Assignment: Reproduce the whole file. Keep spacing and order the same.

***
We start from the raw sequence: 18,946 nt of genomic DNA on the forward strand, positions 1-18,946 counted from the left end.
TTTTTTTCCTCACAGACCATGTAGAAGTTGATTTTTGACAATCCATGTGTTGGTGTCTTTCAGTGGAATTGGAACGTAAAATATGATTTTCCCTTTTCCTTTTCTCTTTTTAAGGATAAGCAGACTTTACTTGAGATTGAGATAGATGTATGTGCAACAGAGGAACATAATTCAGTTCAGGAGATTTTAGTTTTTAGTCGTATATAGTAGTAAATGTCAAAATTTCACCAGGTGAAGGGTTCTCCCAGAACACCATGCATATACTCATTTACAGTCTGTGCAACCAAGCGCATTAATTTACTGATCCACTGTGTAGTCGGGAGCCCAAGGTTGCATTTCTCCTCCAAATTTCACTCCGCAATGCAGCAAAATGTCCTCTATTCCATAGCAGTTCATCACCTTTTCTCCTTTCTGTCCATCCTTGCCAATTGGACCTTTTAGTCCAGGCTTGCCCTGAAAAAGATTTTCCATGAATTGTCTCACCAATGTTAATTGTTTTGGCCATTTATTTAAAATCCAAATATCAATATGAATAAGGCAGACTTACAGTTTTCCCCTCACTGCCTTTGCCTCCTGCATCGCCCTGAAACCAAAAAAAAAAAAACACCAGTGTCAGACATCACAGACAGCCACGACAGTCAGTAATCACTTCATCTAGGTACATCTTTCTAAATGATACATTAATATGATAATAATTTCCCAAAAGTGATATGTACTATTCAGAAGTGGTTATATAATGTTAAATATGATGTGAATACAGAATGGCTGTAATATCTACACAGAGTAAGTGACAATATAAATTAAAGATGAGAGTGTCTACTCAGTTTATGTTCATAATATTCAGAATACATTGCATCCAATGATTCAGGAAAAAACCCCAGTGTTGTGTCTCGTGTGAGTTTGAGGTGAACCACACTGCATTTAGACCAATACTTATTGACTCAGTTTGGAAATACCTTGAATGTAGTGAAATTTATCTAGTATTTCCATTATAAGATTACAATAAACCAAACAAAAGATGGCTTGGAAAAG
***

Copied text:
We start from the raw sequence: 18,946 nt of genomic DNA on the forward strand, positions 1-18,946 counted from the left end.
TTTTTTTCCTCACAGACCATGTAGAAGTTGATTTTTGACAATCCATGTGTTGGTGTCTTTCAGTGGAATTGGAACGTAAAATATGATTTTCCCTTTTCCTTTTCTCTTTTTAAGGATAAGCAGACTTTACTTGAGATTGAGATAGATGTATGTGCAACAGAGGAACATAATTCAGTTCAGGAGATTTTAGTTTTTAGTCGTATATAGTAGTAAATGTCAAAATTTCACCAGGTGAAGGGTTCTCCCAGAACACCATGCATATACTCATTTACAGTCTGTGCAACCAAGCGCATTAATTTACTGATCCACTGTGTAGTCGGGAGCCCAAGGTTGCATTTCTCCTCCAAATTTCACTCCGCAATGCAGCAAAATGTCCTCTATTCCATAGCAGTTCATCACCTTTTCTCCTTTCTGTCCATCCTTGCCAATTGGACCTTTTAGTCCAGGCTTGCCCTGAAAAAGATTTTCCATGAATTGTCTCACCAATGTTAATTGTTTTGGCCATTTATTTAAAATCCAAATATCAATATGAATAAGGCAGACTTACAGTTTTCCCCTCACTGCCTTTGCCTCCTGCATCGCCCTGAAACCAAAAAAAAAAAAACACCAGTGTCAGACATCACAGACAGCCACGACAGTCAGTAATCACTTCATCTAGGTACATCTTTCTAAATGATACATTAATATGATAATAATTTCCCAAAAGTGATATGTACTATTCAGAAGTGGTTATATAATGTTAAATATGATGTGAATACAGAATGGCTGTAATATCTACACAGAGTAAGTGACAATATAAATTAAAGATGAGAGTGTCTACTCAGTTTATGTTCATAATATTCAGAATACATTGCATCCAATGATTCAGGAAAAAACCCCAGTGTTGTGTCTCGTGTGAGTTTGAGGTGAACCACACTGCATTTAGACCAATACTTATTGACTCAGTTTGGAAATACCTTGAATGTAGTGAAATTTATCTAGTATTTCCATTATAAGATTACAATAAACCAAACAAAAGATGGCTTGGAAAAG